By Will Phillips, Occupational Health Manager & Osteopath, Newcastle Sports Injury Clinic
The effects of COVID-19 have affected all aspects of life as we knew it, and adaptation and evolution has been essential for the survival of our businesses and workplaces. One obvious response has been that vast swathes of the population are now working from home, and may continue to do so for the foreseeable future, if not indefinitely.
There has been a great deal of talk in the media about the consequences to our mental health as a result of working from home, but less well described are the physical effects. At Newcastle Sports Injury Clinic, we are seeing unprecedented levels of patients suffering with neck and back pain (as well as secondary symptoms, such as shoulder and knee pain) that are directly related to poor posture/positioning while working from makeshift home office desks. People are getting stiff from their increased physical inactivity related to working from home as well as the disruption to their normal exercise routines.
We are in unchartered territory; the Health and Safety Executive (the UK governing body responsible for the regulation and enforcement of health, safety and welfare in the workplace) states that “as an employer, you have the same health and safety responsibilities for home workers as for any other worker”. But it is less easy to keep an eye on employees while working from home and the display screen equipment (DSE) checklists for workstation setup may be invalid if employers simply don’t have a suitable desk and chair to work from. Working from the sofa, bed or sharing a desk with a partner or child is commonplace; the only thing that remains constant is the employers’ requirements to provide a ‘safe’ place for their employees to work.
The first step is carrying out an initial risk assessment of how each employer is managing. What does their work environment look like, what equipment do they have, is there anything that can easily be provided to make their working environment more safe? Most existing DSE self-assessments are only relevant to people working at a desk, so obviously need to be adapted for people working from any alternate scenario. Fortunately, the rules of spinal mechanical loading and posture remain unchanged, so you just need a new way of applying them to these new scenarios; heads should still be stacked on top of shoulders, shoulders should be relaxed backwards and down, the spine should be able to maintain an upright position, with appropriate support for the lumbar spine. And so on. As trained health professionals, it is easy for myself and my colleagues in our clinic to identify and address any potential postural issues, whether or not they are already causing symptoms.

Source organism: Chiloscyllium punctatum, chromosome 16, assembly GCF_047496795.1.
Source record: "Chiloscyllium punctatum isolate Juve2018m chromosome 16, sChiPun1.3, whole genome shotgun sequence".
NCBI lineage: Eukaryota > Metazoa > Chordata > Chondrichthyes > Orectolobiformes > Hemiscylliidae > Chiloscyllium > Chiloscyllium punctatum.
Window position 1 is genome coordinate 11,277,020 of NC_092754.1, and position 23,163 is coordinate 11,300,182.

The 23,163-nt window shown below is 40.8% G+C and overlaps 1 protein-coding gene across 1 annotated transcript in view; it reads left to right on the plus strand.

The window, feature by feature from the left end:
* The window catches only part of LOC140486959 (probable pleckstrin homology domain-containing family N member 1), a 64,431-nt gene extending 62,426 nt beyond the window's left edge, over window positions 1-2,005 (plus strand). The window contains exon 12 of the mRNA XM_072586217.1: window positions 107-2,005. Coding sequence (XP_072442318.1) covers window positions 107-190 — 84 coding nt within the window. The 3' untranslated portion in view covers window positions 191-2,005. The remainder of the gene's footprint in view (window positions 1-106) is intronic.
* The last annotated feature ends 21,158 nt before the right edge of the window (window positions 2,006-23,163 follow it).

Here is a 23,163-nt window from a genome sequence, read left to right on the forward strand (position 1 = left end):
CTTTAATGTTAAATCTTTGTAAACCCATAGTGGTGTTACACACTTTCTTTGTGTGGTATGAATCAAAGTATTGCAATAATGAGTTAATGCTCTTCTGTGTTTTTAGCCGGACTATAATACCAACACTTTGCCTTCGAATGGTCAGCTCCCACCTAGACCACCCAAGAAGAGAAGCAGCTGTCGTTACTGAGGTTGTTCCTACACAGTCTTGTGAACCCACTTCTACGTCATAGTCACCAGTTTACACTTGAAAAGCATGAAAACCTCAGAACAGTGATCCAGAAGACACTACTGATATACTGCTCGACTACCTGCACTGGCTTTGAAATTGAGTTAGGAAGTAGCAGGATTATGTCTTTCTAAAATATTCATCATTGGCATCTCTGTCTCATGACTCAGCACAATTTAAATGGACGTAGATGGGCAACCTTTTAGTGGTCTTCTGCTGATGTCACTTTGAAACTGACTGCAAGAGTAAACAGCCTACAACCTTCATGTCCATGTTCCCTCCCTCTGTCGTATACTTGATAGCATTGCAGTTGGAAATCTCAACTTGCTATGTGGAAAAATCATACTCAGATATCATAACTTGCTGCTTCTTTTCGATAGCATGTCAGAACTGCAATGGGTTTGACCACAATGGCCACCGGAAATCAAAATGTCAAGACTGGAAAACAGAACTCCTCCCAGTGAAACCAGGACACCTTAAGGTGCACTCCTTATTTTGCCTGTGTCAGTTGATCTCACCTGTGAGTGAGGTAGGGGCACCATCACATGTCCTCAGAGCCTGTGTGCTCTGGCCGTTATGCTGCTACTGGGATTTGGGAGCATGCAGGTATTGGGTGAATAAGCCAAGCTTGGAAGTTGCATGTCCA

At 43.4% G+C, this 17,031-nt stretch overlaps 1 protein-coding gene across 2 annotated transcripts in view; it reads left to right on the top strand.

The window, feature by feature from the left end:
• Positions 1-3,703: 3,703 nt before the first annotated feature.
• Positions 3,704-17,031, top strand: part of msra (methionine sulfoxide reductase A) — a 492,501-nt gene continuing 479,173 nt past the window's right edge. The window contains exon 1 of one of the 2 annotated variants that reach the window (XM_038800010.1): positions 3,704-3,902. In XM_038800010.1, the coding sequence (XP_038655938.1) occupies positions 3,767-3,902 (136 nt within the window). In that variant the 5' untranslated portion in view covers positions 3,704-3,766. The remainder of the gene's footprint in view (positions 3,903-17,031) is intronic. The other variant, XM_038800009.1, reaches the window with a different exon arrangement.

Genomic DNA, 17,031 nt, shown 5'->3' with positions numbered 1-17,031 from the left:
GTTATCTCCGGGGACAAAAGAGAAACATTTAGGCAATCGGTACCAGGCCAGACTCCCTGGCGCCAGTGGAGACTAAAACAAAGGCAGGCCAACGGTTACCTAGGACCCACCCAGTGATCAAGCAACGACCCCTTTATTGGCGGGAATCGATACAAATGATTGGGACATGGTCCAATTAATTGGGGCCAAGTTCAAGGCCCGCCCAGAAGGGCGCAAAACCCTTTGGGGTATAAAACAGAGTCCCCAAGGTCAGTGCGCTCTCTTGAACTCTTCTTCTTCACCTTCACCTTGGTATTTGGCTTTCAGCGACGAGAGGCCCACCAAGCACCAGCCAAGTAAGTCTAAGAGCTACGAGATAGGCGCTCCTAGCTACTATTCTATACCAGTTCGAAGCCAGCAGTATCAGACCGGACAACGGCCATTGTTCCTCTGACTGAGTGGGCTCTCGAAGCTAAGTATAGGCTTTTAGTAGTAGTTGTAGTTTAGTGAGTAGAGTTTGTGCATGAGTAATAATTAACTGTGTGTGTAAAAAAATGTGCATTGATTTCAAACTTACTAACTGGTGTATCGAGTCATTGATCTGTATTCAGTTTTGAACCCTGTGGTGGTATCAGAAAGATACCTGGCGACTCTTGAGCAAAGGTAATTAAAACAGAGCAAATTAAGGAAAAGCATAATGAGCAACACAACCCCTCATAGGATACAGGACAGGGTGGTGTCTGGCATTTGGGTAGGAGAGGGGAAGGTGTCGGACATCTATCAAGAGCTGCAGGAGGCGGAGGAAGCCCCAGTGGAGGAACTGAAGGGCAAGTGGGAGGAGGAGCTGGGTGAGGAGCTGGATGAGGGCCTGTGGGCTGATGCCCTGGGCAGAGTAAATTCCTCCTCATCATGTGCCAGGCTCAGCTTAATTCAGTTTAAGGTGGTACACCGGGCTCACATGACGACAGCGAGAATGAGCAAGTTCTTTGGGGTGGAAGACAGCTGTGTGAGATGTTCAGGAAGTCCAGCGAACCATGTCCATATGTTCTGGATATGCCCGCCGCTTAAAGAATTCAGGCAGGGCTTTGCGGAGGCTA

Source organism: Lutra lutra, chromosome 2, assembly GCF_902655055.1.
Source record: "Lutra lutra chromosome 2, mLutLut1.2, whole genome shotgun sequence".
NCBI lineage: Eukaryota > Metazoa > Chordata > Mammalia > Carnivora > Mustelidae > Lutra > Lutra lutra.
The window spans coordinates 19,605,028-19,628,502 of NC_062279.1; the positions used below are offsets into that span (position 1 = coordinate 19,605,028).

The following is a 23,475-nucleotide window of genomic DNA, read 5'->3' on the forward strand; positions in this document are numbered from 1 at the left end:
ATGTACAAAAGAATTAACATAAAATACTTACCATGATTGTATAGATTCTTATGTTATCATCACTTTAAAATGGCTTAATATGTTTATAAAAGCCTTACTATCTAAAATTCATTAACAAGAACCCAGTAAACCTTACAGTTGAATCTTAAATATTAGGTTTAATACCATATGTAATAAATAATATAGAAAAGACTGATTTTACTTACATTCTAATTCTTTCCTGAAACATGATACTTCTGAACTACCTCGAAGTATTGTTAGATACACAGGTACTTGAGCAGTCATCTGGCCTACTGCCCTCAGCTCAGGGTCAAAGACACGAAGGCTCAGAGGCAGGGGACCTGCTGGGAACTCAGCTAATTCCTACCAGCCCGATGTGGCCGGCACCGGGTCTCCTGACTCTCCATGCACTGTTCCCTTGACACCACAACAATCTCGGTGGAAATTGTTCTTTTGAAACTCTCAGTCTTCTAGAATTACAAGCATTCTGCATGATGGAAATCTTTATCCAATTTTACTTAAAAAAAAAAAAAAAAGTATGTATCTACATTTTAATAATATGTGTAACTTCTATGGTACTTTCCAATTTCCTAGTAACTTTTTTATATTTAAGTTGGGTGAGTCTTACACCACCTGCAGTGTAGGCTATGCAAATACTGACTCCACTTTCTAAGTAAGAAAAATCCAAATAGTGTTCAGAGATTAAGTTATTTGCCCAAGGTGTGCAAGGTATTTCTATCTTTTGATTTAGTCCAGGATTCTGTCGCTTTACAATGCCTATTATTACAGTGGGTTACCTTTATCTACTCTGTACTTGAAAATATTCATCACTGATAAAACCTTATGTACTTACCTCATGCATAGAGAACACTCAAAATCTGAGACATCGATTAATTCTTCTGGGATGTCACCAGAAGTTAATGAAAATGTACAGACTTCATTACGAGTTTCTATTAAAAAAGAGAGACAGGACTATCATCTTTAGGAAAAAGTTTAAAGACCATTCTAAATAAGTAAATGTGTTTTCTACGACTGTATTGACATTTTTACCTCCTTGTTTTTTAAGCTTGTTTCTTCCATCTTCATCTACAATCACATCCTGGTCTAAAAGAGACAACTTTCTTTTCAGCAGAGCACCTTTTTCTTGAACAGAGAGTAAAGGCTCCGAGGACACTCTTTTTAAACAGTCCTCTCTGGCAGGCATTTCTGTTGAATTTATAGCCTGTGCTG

The simplest answer is: if you’re not sure, ask for help; there’s plenty of help around in this emerging new world. When we know how important it is to provide a good working environment for our employees to increase their sense of wellbeing and support, as well as their productivity, why would you not?
The Health and Safety Executive states that “for those people who are working at home on a long-term basis, the risks associated with using display screen equipment (DSE) must be controlled. This includes them doing workstation assessments at home”. If you don’t have access to a system of assessment in place that takes into account all possible home working scenarios then we can help. Newcastle Sports Injury Clinic can offer online or home visit (where appropriate) workplace assessments. Our team of experienced therapists can provide help and advice tailored to your individual needs that can be implemented immediately, alongside any relevant recommendations to improve the long term physical health of our clients.
We can carry out individual workplace assessments, or work with whole teams to provide help and advice that is bespoke to the precise requirement of your particular role or profession. You can find out more about our Occupational Health Services here, email us, or call us on 0191 233 0500 for more information on any of the above or related topics.